Road to Peace
The Tough Road to Peace
The bumpy road to peace in the Middle East lurches along. It is clear that apart from zealots on both sides, all sane Palestinians and Israelis want peace. Ideally, they would want it on their own terms, but in the real world, successful negotiations imply painful concessions.
The Israelis would like to hang on their settlements and see a truncated, patchwork Palestinian state that does not control its own water or airspace. Above all, they would want to retain total control of Jerusalem.
The Palestinians want to recover all the territory seized by Israel in 1967, including the parts of the Holy City lost by the Jordanian army. And above all, they want the right of return to Israel for descendants of refugees forced out of their homes in 1948.
In a perfect world, we would all get what we want, but in the real one, you have to give up some things to get others you want more. The outcome of negotiations frequently reflects the power equation on the ground, but if this were an inflexible rule, the Palestinians would get very little. However, there are several factors that strengthen their bargaining position. Firstly, they have legitimacy on their side in the shape of several UN resolutions.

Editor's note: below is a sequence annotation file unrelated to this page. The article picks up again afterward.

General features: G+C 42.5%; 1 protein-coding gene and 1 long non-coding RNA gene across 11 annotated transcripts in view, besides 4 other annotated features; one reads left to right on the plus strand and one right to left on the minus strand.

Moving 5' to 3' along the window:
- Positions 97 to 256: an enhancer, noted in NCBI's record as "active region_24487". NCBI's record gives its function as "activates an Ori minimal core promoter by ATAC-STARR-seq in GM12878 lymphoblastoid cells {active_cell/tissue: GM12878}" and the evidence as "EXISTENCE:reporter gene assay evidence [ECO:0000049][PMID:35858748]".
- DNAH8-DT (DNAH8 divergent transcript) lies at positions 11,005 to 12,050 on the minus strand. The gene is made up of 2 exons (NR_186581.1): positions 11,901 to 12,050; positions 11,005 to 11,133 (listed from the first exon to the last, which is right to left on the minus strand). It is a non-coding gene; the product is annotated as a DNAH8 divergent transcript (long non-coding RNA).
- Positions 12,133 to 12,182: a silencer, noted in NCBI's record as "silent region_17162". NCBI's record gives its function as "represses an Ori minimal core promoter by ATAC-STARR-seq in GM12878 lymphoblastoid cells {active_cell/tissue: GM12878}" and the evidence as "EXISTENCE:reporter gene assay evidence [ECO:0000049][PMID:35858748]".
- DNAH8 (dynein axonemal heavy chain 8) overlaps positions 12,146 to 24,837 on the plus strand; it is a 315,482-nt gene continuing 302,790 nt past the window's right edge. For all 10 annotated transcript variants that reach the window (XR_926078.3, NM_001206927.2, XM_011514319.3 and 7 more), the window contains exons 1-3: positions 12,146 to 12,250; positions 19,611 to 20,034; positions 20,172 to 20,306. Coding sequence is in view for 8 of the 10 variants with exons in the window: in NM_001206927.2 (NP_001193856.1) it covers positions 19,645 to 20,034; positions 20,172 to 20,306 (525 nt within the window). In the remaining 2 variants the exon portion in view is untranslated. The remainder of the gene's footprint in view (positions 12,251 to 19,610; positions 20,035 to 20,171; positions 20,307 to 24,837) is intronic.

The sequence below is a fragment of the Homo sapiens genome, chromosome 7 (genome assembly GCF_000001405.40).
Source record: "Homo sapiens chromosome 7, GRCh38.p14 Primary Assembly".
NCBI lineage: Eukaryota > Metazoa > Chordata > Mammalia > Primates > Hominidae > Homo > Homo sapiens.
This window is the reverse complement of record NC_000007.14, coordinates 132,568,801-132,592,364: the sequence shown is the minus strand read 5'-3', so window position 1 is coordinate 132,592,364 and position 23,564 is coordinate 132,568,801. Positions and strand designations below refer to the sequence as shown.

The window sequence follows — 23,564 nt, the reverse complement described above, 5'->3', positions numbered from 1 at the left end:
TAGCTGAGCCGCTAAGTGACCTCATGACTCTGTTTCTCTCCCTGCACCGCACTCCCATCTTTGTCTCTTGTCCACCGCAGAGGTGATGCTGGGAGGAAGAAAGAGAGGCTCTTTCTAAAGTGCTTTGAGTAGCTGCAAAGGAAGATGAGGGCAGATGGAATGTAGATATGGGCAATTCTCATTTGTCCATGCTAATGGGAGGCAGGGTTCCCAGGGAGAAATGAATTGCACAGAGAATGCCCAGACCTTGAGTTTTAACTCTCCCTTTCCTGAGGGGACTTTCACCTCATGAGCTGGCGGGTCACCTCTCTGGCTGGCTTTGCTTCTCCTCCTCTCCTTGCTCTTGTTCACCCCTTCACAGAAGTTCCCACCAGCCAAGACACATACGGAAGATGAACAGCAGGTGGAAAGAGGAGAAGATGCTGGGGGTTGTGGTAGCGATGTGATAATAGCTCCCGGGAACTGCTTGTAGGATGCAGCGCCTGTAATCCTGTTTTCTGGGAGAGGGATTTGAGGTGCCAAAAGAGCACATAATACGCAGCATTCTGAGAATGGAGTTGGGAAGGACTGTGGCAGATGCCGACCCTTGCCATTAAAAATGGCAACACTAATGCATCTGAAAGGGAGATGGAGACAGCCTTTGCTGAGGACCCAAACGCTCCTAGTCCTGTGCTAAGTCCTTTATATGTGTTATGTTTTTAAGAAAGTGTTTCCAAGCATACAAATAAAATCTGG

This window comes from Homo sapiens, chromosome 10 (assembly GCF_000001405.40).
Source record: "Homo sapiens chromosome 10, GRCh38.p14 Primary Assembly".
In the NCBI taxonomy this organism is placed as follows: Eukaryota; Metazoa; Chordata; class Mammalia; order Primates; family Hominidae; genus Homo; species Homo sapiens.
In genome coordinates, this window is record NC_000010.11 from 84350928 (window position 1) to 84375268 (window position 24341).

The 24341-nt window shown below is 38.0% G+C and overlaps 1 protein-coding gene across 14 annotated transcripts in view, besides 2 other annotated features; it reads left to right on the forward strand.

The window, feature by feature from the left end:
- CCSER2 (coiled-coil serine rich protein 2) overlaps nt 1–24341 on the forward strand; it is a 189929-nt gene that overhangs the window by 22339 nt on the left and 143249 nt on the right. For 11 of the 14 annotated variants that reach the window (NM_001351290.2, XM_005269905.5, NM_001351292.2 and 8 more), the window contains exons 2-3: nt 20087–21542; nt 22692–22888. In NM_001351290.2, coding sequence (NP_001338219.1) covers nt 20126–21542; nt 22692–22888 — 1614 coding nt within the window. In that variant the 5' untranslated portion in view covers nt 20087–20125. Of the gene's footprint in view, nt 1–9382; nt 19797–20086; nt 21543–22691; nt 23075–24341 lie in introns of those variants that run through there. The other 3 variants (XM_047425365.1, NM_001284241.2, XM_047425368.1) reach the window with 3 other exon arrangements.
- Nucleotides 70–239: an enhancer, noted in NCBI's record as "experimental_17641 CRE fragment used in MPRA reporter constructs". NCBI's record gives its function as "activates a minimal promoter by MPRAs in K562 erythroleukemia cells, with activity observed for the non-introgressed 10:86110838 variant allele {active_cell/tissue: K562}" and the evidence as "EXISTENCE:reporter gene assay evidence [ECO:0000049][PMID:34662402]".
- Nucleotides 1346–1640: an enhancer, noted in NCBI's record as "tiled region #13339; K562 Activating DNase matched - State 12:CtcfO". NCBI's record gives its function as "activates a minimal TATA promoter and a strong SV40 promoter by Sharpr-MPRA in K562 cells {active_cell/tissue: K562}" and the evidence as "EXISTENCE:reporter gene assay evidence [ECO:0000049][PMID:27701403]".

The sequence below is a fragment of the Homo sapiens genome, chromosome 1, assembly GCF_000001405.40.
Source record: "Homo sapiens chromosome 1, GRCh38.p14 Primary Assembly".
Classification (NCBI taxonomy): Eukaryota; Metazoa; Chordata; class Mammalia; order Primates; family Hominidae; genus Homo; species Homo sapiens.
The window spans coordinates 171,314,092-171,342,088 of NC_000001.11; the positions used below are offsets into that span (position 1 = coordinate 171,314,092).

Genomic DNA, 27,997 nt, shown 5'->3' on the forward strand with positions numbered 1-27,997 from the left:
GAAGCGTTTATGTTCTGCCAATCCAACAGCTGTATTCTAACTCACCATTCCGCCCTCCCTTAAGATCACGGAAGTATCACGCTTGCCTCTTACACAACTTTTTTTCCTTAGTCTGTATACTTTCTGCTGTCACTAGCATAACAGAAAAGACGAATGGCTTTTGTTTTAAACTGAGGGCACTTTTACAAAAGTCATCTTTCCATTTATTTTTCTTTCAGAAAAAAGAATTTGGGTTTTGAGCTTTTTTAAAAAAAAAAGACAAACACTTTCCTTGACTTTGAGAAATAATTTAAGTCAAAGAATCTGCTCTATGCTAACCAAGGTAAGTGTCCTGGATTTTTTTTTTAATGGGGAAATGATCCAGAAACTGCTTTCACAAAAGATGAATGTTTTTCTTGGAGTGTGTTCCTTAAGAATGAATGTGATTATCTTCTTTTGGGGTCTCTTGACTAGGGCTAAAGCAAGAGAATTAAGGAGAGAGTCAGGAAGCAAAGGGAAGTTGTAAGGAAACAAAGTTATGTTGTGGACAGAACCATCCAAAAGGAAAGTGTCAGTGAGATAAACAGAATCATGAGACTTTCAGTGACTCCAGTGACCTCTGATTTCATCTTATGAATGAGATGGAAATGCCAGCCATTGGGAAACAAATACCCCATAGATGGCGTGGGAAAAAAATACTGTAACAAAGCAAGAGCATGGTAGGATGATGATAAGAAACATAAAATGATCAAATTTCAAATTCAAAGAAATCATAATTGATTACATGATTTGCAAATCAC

Secondly, the Israelis know that if they want to be accepted in the Middle East, there has to be a fair resolution of the problem. Next, Israel has become accustomed to fairly high standards of living, and an indefinite conflict will emasculate their economy. Finally, Israelis can not beat the Palestinians in terms of sacrifices.
One of the things the Israelis will not compromise on is the issue of the right of return as this would spell demographic suicide for them because they are reproducing at a much lower rate than the Palestinians. Ideally Jerusalem, should be an international one where both Israel and Palestine have their capitals, but this will involve much bickering and horse-trading before a compromise is worked out.
Above all, the Israel and the United States must see that only an honorable peace - 'a peace of the brave' - will endure the corrosive passions of centuries-old rivalries and hatred. Any attempt at fobbing off the Palestinians with a series of 'Bantustans' will mean yet another cycle of violence.
[By Irfan Husain, Extract, courtesy Dawn]
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